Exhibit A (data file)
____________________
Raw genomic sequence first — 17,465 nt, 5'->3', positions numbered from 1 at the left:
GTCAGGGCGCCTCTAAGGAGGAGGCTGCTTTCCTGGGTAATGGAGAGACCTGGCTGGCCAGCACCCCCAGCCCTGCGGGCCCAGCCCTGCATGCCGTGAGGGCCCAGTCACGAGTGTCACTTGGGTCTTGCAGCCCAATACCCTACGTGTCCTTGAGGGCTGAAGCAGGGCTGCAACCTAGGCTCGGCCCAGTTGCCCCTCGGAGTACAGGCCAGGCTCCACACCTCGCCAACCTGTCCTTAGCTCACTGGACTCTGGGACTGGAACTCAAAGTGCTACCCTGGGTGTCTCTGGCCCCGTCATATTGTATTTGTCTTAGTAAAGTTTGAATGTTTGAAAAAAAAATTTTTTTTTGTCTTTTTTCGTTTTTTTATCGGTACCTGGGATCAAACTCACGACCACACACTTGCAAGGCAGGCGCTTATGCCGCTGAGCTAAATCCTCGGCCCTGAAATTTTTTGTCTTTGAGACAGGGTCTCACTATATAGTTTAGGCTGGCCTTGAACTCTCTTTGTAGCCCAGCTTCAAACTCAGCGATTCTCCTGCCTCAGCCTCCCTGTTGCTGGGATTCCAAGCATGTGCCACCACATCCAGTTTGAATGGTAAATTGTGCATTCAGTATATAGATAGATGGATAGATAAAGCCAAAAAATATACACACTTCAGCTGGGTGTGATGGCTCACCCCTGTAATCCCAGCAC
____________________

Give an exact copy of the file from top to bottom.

Raw genomic sequence first — 17,465 nt, 5'->3', positions numbered from 1 at the left:
GTCAGGGCGCCTCTAAGGAGGAGGCTGCTTTCCTGGGTAATGGAGAGACCTGGCTGGCCAGCACCCCCAGCCCTGCGGGCCCAGCCCTGCATGCCGTGAGGGCCCAGTCACGAGTGTCACTTGGGTCTTGCAGCCCAATACCCTACGTGTCCTTGAGGGCTGAAGCAGGGCTGCAACCTAGGCTCGGCCCAGTTGCCCCTCGGAGTACAGGCCAGGCTCCACACCTCGCCAACCTGTCCTTAGCTCACTGGACTCTGGGACTGGAACTCAAAGTGCTACCCTGGGTGTCTCTGGCCCCGTCATATTGTATTTGTCTTAGTAAAGTTTGAATGTTTGAAAAAAAAATTTTTTTTTGTCTTTTTTCGTTTTTTTATCGGTACCTGGGATCAAACTCACGACCACACACTTGCAAGGCAGGCGCTTATGCCGCTGAGCTAAATCCTCGGCCCTGAAATTTTTTGTCTTTGAGACAGGGTCTCACTATATAGTTTAGGCTGGCCTTGAACTCTCTTTGTAGCCCAGCTTCAAACTCAGCGATTCTCCTGCCTCAGCCTCCCTGTTGCTGGGATTCCAAGCATGTGCCACCACATCCAGTTTGAATGGTAAATTGTGCATTCAGTATATAGATAGATGGATAGATAAAGCCAAAAAATATACACACTTCAGCTGGGTGTGATGGCTCACCCCTGTAATCCCAGCAC